More than five years after the launch of Apple Pay and four-plus years after the US POS liability shift for EMV, the US market finally appears set to fully embrace contactless payments. To date, consumer adoption of contactless payments (also known as tap-to-pay, or dual-interface EMV) has been inhibited by low penetration of contactless technology among both issuers and merchants. But based on recent market observations and the latest data from Visa, the landscape appears to be shifting.
In the last 18 months, the three largest US debit issuers (Wells Fargo, Bank of America and Chase) and the six largest US credit issuers (those above, as well as Citibank, Capital One and U.S. Bank) have increased their issuance of dual-interface EMV cards across their portfolios. Visa now expects 300 million of these contactless-capable cards to be in circulation in the US by the end of this year and several of the largest banks are already running promotional incentive campaigns to spur usage. This is in addition to these banks’ existing participation in tap-to-pay digital wallets such as Apple Pay.
Merchant acceptance of tap-to-pay transactions is also increasing, with Visa reporting that 69 percent of face-to-face transactions now occur at contactless-enabled merchants, up from 60 percent last year. Most EMV terminals shipped since 2015 have contactless functionality, and after some initial hesitation, more merchants in high-volume categories (drug, grocery, quick-service restaurants) are now turning on the capabilities.
Learn how Accenture supports Women in Payments, a growing network that unites women in payments from around the globe.LEARN MORE
When similar dynamics appeared in international markets, the growth of contactless payments inevitably followed:
- Contactless transactions in the UK have grown at an average rate of more than 80 percent since dual-interface issuance accelerated in 2013. Contactless transactions now represent about 50 percent of all face-to-face card transactions, despite being limited to small-value purchases (less than £30).
- Canadian contactless volume grew at an average rate of 65 percent from 125 million transactions in 2011 to 4.1 billion in 2018. Contactless now represents the majority of all face-to-face card transactions.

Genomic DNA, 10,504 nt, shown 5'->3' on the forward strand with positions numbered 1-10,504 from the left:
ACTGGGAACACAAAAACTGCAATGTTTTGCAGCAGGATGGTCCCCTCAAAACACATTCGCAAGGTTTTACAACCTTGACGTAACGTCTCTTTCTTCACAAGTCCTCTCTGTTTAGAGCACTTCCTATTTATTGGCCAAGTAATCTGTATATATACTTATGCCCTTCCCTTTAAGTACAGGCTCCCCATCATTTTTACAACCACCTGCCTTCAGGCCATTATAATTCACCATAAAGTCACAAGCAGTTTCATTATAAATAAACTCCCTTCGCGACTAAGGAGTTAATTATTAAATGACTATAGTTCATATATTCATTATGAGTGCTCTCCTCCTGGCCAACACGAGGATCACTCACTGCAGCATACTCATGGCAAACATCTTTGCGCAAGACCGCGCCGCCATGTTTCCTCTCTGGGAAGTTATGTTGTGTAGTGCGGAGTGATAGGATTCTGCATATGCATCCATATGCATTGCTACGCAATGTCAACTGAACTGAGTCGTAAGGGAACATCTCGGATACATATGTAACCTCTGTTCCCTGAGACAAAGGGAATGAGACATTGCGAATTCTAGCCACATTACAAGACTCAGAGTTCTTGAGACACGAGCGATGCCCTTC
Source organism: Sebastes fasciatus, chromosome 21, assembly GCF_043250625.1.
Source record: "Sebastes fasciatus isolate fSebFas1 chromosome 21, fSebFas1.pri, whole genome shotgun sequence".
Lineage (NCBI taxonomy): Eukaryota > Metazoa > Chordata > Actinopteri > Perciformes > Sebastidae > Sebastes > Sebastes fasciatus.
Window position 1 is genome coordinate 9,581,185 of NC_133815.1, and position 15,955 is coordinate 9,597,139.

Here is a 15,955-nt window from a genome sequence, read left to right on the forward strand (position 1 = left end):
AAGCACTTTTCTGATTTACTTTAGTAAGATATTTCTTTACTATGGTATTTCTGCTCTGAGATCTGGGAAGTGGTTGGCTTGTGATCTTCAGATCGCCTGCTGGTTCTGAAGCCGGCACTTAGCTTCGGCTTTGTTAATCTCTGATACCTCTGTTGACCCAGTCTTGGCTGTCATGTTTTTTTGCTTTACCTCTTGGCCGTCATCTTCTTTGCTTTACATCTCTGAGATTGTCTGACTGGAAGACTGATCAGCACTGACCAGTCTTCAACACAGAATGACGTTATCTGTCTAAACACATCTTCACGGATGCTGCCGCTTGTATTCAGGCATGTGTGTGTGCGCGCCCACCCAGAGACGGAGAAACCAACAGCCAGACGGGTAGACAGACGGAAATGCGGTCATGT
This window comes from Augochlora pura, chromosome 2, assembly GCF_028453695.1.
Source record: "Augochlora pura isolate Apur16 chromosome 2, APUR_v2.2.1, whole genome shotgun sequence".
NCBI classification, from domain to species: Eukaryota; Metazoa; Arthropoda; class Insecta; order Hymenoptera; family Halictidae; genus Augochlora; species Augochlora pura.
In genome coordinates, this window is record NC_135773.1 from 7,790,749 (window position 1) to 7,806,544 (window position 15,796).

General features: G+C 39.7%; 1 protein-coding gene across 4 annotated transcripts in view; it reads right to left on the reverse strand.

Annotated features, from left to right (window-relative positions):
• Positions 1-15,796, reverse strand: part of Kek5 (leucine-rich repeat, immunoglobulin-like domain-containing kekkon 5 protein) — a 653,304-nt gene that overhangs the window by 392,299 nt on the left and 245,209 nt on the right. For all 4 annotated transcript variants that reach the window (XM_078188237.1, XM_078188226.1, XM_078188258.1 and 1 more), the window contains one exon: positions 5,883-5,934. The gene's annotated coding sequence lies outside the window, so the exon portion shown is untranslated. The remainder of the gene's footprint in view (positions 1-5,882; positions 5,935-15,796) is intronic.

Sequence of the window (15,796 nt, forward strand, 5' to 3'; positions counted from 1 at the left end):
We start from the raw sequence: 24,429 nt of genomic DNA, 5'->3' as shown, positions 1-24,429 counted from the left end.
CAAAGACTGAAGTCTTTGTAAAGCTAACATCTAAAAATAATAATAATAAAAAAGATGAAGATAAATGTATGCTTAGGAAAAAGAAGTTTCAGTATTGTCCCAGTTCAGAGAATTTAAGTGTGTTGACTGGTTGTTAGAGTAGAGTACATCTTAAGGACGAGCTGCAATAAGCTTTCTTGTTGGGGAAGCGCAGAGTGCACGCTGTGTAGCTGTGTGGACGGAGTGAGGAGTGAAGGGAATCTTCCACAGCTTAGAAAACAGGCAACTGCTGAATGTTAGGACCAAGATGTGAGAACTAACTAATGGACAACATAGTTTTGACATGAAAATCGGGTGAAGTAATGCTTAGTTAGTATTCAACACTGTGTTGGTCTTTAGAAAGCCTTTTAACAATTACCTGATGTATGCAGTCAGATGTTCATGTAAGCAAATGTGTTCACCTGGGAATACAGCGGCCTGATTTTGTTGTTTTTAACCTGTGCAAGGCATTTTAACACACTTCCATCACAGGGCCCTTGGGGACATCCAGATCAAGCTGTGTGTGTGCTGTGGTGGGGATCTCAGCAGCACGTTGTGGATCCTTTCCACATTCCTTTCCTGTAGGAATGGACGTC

- Australia is perhaps the most stunning example, with contactless transactions representing 94 percent of all face-to-face card transactions. This is due to an early contactless mandate from Mastercard, which spurred widespread adoption and market penetration in parallel with EMV adoption in 2011–2012.
Contactless growth is not just the result of a share shift from contact to contactless. It is also a catalyst for the ongoing shift from cash to electronic payments, especially for small-ticket transactions—Visa data shows an approximate 20 percent lift in transactions per card in “mature” contactless markets. Although any such benefits will take several years to fully develop, incremental transaction growth of even a few percentage points for a regional retail bank issuer (e.g. $5 billion annual credit spend, $20 billion annual debit spend) could generate up to $10 million in additional interchange revenue each year.
Now that the market dynamics for contactless growth are finally in place and the largest issuers are moving aggressively, other industry stakeholders must consider several important strategic questions:
- What is the ROI and business case for super-regional and regional issuers to issue dual-interface cards, what factors could improve those assessments and how do contactless payments fit into a broader portfolio payments growth strategy?
- What is the impact to issuers of mobile digital wallets (e.g. Apply Pay, Google Pay), which accelerate contactless payments adoption but can obscure issuer branding and take a share of the per-transaction economics?
- What is the impact to merchants’ cost of payments acceptance, including their ability to route debit transactions to the network of their choice at contactless-enabled terminals?
- In conjunction with contactless payments, what other potential form factors and alternative payment methods should merchants consider when making hardware/software decisions?
Contactless payments will quickly become a competitive requirement for card issuers and card-accepting merchants as public awareness grows, and any stakeholders that delay consideration of these important questions will find themselves lagging behind this growing consumer trend.
Sources for US Data: Visa Investor Day 2020. “Contactless Payments Global Highlights,” Visa, Feb 2019. Federal Reserve Bank of Boston.
Sources for International Market Data: UK Finance. UK Cards Association. Payments Canada. Moneris. Reserve Bank of Australia. Visa and Mastercard.
This makes descriptive reference to trademarks that may be owned by others. The use of such trademarks herein is not an assertion of ownership of such trademarks by Accenture and is not intended to represent or imply the existence of an association between Accenture and the lawful owners of such trademarks.